Surface Ridges on Mars Look Like Fossils of Alien Creatures

Imagine a future, not long from now, when people digging into the reddish soil of planet Mars discover the remnant of some local beast, who roamed the planet millions of years ago. Wouldn’t that be something?
Ridges near the Vernal crater on Mars 6 photos
Photo: NASA/JPL/UArizona
Vernal crater on MarsVernal crater on MarsVernal crater on MarsVernal crater on MarsVernal crater on Mars
For what it’s worth, it’s highly unlikely we will ever find fossils of larger animals there, the way we understand them here on Earth. Sure, Mars was probably ripe long ago for life to evolve there, but you have to imagine it in the form of microorganisms rather than creatures the size of a rat, or a dinosaur, for that matter.

The quest to find the remnants of life on Mars has begun long ago, and now that the Perseverance rover is there, and the Mars Sample Return mission in the pipeline, we’ll probably have proof of Martian organism decently soon.

But it’ll be a while until humans get there and start digging themselves. And they’ll probably never find traces of anything with spines and legs or wings.

This isn’t stopping the planet from playing tricks with our eyes and minds, as it has plenty of opportunities to do so. It mostly takes advantage of the HiRISE camera in orbit around the planet, revealing itself to us in stages and with strange associations.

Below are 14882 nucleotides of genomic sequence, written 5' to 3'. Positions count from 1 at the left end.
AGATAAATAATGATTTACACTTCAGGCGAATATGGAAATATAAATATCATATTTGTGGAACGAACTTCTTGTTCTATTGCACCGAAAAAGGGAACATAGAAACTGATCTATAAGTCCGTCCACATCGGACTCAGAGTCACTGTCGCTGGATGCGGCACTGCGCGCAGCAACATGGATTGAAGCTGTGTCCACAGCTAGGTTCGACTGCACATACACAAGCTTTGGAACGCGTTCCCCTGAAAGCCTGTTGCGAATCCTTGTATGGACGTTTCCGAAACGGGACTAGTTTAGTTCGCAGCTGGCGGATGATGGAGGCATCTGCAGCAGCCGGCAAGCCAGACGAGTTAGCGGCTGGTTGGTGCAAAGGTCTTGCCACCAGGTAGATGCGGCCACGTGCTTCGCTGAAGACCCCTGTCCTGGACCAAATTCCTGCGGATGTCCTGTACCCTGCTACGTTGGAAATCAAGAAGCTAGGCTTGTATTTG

The features we’re looking at here are ridges near an impact crater called Vernal, a scar in the ground with a diameter of 55 km (34 miles) that may have once housed hot springs.

The rock ridges rise up from the ground in intricate patterns, and if one is imaginative enough, one could see the skeleton of some alien beast – in my case, that would be a winged monster, sitting with its belly exposed to the camera, wings extended, and head with three sets of eyes looking to its left.

The image was captured by HiRISE in 2020, from an altitude of 272 km (169 miles).
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Editor's note: Gallery shows Vernal crater on Mars.

About the author: Daniel Patrascu
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Daniel loves writing (or so he claims), and he uses this skill to offer readers a "behind the scenes" look at the automotive industry. He also enjoys talking about space exploration and robots, because in his view the only way forward for humanity is away from this planet, in metal bodies.
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